Between their three first-round draft picks and an important free agency agenda, the Ottawa Senators were one of the most intriguing clubs to watch heading into this off-season.
Now, after a strong draft haul — including Tim Stuetzle, Jake Sanderson, and Ridly Greig in Round 1 — followed by a savvy trade for No. 1 netminder Matt Murray, and a free agency period that has seen the Senators collect a combination of gritty role players, character guys, and a finesse forward via signings and trades, general manager Pierre Dorion appears to be checking off all the boxes as his rebuild advances in preparation for the 2020-21 season.
Dorion joined Hockey Central on Friday to discuss many aspects of the team’s crucial off-season, including providing updates on some of the organization’s most promising prospects, why he wanted to bring in some muscle, and how the club landed the top right winger on the market.
Here’s a roundup of what he said:
On how many of the Senators’ top prospects are close to hitting the NHL:
“I think a lot of them are. Lassi Thomson is probably going to start the year in [AHL] Belleville when we get going again. When it comes to [Jacob] Bernard-Docker and Shane Pinto, I think they’re very close to the NHL. I think they both want to win an NCAA Championship [with North Dakota], and you add Jake Sanderson to that mix — another player at North Dakota — they’re really putting all their eggs in one basket I think for this year trying to win the NCAA Championship.
“So, all those players are close. I think Alex Formenton and Drake Batherson are really close. We think that Drake doesn’t have much much left to prove in the American League but he has to come to camp in great shape and motivated, and I think Alex Formenton could surprise a lot of people once training camp starts.”
On Tim Stuetzle’s recovery from surgery after suffering a hand injury:
“It was a freak accident … suffered a fracture, had surgery yesterday. He and our medical staff spoke — surgery went well, we know the recuperation time is six to eight weeks. He’ll be back skating before that, because it’s an upper-body injury, and then we’ll just move on from there.”
On bringing in some toughness via free agency:
“When we’re trying to build this team, trying to build the right culture, we know that big, tough people are character people, for the most part — and that’s what we’ve tried to do. We’re going to have a lot of talent coming up over the next few years. People might question Josh Brown, but I can tell you one thing about Josh Brown: We think he’s just scratching the surface. He’s played just under 100 games, I think he’s the right age that he’s going to bring the character, the leadership, how [head coach] D.J. [Smith] wants to play in boxing out.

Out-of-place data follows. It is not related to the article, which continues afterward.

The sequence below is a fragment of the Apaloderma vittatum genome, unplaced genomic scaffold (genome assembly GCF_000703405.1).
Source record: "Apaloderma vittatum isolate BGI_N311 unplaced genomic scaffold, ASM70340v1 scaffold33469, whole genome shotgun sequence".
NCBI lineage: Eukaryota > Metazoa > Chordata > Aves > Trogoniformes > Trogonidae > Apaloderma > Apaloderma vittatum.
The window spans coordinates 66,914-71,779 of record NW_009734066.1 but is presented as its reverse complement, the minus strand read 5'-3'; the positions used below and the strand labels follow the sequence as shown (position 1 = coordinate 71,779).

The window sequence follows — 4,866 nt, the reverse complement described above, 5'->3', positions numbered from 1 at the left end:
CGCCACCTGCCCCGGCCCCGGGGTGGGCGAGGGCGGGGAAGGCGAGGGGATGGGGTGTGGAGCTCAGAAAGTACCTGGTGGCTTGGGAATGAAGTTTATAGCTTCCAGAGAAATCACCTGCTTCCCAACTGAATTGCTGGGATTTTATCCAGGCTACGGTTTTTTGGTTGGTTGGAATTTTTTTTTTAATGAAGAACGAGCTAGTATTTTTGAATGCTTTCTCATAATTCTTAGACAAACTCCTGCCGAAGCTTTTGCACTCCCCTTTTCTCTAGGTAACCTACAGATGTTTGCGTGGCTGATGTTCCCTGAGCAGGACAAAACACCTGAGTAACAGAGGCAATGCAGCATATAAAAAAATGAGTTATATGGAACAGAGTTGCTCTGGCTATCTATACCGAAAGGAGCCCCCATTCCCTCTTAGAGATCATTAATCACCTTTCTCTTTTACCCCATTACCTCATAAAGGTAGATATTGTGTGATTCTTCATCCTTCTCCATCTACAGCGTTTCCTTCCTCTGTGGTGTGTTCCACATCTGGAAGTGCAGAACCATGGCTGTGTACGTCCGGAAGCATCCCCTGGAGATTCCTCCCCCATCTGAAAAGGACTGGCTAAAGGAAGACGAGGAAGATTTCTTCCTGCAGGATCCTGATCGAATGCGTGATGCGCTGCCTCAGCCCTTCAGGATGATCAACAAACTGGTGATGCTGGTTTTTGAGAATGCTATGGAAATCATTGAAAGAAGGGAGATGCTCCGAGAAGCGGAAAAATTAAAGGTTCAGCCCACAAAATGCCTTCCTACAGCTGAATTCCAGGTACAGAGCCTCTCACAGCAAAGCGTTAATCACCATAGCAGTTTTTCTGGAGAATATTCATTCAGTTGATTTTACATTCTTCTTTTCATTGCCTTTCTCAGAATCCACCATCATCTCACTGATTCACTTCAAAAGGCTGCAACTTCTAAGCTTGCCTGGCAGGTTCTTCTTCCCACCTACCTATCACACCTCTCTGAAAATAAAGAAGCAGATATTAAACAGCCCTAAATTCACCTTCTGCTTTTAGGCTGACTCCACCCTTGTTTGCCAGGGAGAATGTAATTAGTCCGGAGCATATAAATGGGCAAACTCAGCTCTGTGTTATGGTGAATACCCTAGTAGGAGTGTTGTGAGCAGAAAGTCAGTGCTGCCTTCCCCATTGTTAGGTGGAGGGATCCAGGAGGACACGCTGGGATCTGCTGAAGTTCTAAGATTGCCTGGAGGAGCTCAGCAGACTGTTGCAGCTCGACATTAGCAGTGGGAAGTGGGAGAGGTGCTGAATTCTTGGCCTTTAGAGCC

“[Erik] Gudbranson’s a local guy, we’ve had our eye on him. He might not be the most skilled, but try to get to the net — he’ll cross-check you in places that you don’t like to be cross-checked. We wanted that element up front with Austin Watson. He can skate, he can kill penalties, he can block shots, but he’ll stick up for his teammates. And when you bring in guys like Stuetzle, whether in the next few years we bring in a guy like [Josh] Norris, Batherson, and Brady [Tkachuk] sticks his nose into everything …we need a bit of backup.”
On the development of Thomas Chabot:
“I think the year under D.J. was an apprenticeship year, I think more for his play away from the puck. Obviously Thomas averages big-time minutes for us, he’s able to transition the puck with his great skating ability and skills and hockey sense. But at the same time, we want to make Thomas a complete hockey player, and I think D.J. and [associate coach] Jack Capuano really helped Thomas progress through the year. Maybe next year he’ll see a bit of penalty killing. We don’t want him playing 30 minutes, but you might see his role augmented as the season goes on.”
On his pursuit (and signing) of Dadonov to a three-year, $15-million deal:
“Right wing is not a place that we have a lot of depth at the NHL level as we speak, so obviously we pursued Evgenii right from the start. For us, he was the best right winger available on the market, and we just let things play out. We were never in a rush to pull the offer, we made our offer — which was very similar to what we signed him to — and talked to him about different term and I think both parties felt this was the right term.”
On the AHL’s stoppage last spring:
“For us, that was the biggest thing that hurt us last year — having a young team in first place with all the high-scoring power that couldn’t go through the grind of a playoff run really hurt the organization. But we’re living in a pandemic and we have to accept it.”
On any possibility of bringing back Zdeno Chara:
“I think our left side with Chabot, [Mike] Reilly, [Christian] Wolanin and [Erik] Brannstrom, I think we’re pretty set. I think that ship has sailed.”
On RFA-turned-UFA Anthony Duclair:
“Out of respect for Anthony, we gave him a head’s up of what was going on yesterday morning [with the signing of fellow winger Dadonov]. We really like Anthony. He had a great season for us last year. We offered him a substantial raise … he chose not to accept it, wanted to test the free agency waters.
We’ve kept great contact, talked almost every second or third day since the process started. He chose to go, and we’re always keeping the door open, but he would have to understand what his role would be. But we do like him as a human being and a hockey player.”